12 JAN: (Tuesday: In the Scotia Sea to the South Orkneys): Banana pancakes for breakfast…yum! We caught part of Ted’s morning lecture about climate change in Antarctica and watched more of Curb Your Enthusiasm. After lunch, we attended Hugh Rose’s Antarctica Photographic Tips lecture which was great…it gave us an broad overview of what to expect. We had also signed up for an afternoon engine tour, where the Philippine staff gave us a quick overview of what they do below the third deck. Because of the engine tour, we had to skip Edward Rooks drawing class. Since today was a travel day, we had a lazy afternoon watching tv shows, reading, and getting caught up on sleep. Becky had a nice dinner discussion with Don Margolis, who retired early at age 50 from Toys R Us. More Curb Your Enthusiasm ensued after dinner since we decided to skip Craig Poore’s Southern Ocean History 101 lecture.

13 JAN: (Wednesday: South Orkney Islands and landing at Shingle Cove): It was a cold morning! We hopped in zodiacs slightly after 0600 (0500 wakeup and breakfast in observation lounge) and did a landing at Shingle Cove on S. Orkney Islands. The weather was brilliant at 0300 (so claimed by Robby who was on deck taking photographs of icebergs), but by 0600 the water was getting choppy and the wind was picking up. There were Pintado Petrels nesting by the waterfront, and we hiked up towards an Adelie colony where Becky witnessed two chicks get fed krill by one of their parents. One chick got such a huge ball of krill that it actually spit some out and we could make out the remnants of krill bits on the ground (krill looks just like shrimp in case you were wondering). We also saw a horrific attack on a large chick by some skuas. Two chicks had been playfully chasing their parent down by the waterfront and once their parent disappeared into the water, they dejectedly climbed uphill to return to the colony. The wily skua had been watching them separate from their protective crèche, and decided to attack an unlucky chick. Its murder took an excruciating 30 minutes, where a skua (assisted by its mate) blinded the chick, and repeatedly struck it over and over again and eventually they were both able to engorged themselves on its intestines. It was extremely shocking to witness, and it is rare for such a large chick to be picked apart by the skuas like that. Their work was in vain though, as eventually a large petrel stole the chick’s remains and finished the carcass off. The wind started picking up, so the zodiac cruising was cancelled and our landing time was reduced from 6 hours to 4 hours, with the last zodiac departing at 1000. It was freezing cold with the wind blowing. The molting section of elephant seals was disgustingly smelly, and the Adelie colony was full of dark pink/brown poo, which made for a smelling and dirty guano mess. We caught a zodiac back with Doug and Ted and since Becky was sitting up front, she got absolutely soaked and sprayed by the tumultuous sea. After getting back on the Polar Star, we filmed another zodiac disembarking its passengers, before retreating to the observation deck for some warm hot chocolate.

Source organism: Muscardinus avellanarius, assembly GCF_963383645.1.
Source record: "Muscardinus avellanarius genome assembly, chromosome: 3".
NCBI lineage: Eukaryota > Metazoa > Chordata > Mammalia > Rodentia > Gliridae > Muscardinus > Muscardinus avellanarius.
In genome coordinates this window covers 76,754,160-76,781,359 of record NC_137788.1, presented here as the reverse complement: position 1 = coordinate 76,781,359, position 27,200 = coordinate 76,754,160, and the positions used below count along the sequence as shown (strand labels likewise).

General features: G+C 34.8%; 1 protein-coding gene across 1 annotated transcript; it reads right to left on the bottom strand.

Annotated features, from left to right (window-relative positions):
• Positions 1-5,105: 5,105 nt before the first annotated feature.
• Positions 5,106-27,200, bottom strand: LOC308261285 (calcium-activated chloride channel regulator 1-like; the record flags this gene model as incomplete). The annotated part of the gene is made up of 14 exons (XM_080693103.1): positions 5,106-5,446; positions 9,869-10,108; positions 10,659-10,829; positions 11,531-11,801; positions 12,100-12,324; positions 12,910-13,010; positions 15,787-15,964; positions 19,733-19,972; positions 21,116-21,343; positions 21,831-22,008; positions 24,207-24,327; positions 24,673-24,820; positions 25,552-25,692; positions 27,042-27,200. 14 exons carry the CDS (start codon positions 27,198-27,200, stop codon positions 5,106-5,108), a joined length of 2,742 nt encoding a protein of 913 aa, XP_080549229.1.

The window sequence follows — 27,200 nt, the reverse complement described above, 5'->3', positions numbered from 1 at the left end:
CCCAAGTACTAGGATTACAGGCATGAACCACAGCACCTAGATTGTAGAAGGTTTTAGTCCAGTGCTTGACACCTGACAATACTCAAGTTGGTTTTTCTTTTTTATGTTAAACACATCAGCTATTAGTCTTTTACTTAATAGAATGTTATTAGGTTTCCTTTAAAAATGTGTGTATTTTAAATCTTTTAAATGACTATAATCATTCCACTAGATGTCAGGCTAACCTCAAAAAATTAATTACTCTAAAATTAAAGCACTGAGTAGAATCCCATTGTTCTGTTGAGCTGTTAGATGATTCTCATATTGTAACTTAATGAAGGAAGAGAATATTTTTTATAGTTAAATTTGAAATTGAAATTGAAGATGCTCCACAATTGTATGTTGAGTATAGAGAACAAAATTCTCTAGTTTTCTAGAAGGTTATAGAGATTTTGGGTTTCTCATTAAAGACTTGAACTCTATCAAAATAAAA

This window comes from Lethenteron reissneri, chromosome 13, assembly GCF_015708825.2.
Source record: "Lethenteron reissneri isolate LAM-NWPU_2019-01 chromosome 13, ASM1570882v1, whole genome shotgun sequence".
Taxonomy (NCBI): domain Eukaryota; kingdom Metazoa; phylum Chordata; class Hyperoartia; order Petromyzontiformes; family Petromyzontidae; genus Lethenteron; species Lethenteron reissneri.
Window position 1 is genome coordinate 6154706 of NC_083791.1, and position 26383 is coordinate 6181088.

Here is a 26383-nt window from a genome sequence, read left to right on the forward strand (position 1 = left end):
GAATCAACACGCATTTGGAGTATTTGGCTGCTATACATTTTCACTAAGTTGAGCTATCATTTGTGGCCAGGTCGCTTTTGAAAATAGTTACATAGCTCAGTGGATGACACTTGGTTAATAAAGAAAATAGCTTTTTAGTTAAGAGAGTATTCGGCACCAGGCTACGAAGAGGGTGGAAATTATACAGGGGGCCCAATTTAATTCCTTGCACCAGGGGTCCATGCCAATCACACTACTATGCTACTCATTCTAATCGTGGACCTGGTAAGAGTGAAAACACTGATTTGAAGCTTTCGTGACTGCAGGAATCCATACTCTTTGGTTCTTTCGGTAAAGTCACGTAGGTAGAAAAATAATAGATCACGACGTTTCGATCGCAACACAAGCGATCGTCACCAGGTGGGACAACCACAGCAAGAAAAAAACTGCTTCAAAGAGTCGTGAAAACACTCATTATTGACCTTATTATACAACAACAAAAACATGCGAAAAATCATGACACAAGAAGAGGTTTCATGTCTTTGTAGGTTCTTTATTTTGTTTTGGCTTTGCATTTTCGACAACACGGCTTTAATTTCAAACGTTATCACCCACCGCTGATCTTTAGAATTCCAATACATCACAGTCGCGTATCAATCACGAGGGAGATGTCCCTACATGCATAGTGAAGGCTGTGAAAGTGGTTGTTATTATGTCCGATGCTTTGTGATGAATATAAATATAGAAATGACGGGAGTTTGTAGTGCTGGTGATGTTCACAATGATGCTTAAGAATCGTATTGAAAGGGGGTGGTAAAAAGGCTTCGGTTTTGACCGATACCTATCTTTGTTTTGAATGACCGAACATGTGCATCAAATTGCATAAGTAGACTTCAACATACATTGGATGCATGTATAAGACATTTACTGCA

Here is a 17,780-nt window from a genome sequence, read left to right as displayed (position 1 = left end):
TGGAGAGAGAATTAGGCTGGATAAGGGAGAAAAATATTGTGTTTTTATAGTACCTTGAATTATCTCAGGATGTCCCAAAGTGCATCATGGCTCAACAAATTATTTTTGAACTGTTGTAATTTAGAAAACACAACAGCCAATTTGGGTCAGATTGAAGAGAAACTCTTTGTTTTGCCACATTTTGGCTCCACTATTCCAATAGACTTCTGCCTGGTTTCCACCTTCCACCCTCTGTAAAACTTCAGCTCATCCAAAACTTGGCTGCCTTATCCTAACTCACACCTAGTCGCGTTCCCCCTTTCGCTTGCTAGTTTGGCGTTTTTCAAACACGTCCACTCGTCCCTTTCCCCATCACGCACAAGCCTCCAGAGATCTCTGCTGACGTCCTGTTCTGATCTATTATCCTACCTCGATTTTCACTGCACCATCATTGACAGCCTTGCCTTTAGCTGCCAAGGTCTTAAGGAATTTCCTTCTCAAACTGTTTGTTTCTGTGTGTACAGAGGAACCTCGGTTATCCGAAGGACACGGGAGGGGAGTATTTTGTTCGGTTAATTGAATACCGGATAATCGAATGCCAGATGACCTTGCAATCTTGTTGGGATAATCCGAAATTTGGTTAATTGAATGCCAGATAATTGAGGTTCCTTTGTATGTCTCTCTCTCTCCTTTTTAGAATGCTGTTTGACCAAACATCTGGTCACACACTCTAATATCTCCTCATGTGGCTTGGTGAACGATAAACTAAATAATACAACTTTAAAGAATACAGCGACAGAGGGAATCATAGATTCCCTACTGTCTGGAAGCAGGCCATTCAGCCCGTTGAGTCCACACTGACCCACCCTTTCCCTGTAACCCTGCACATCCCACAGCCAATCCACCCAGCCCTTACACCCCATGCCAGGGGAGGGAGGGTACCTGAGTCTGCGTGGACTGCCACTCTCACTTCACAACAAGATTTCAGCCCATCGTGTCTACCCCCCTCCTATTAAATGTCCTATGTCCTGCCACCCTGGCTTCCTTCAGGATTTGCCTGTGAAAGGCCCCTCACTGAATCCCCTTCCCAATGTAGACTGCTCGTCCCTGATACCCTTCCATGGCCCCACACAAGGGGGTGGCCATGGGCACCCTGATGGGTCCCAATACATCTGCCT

Oh, time for a nap! We caught a cat nap before lunch of vegetable soup, beef kebabs and falafels. We were joined by Ted, Doug and Patrick, and discussed the dangers of travel in Africa before the captain made an announcement that a 3 mile long tabular iceberg had been spotted. We grabbed our cameras and ran on deck, but it was hard to give the enormous iceberg any perspective…it was simply too long and massive. We are both naughty students…we skipped drawing class again to watch Curb Your Enthusiasm and take a nap. Poor Ed…we hope he doesn’t take it too personally as he is an excellent instructor! We attended an afternoon lecture by Tom Murphy on his photo editing process (he is really big on eye contact with the animals), and how you have to be brutal in getting rid of the photos that just don’t work, no matter the sentimental attachment you may feel towards them.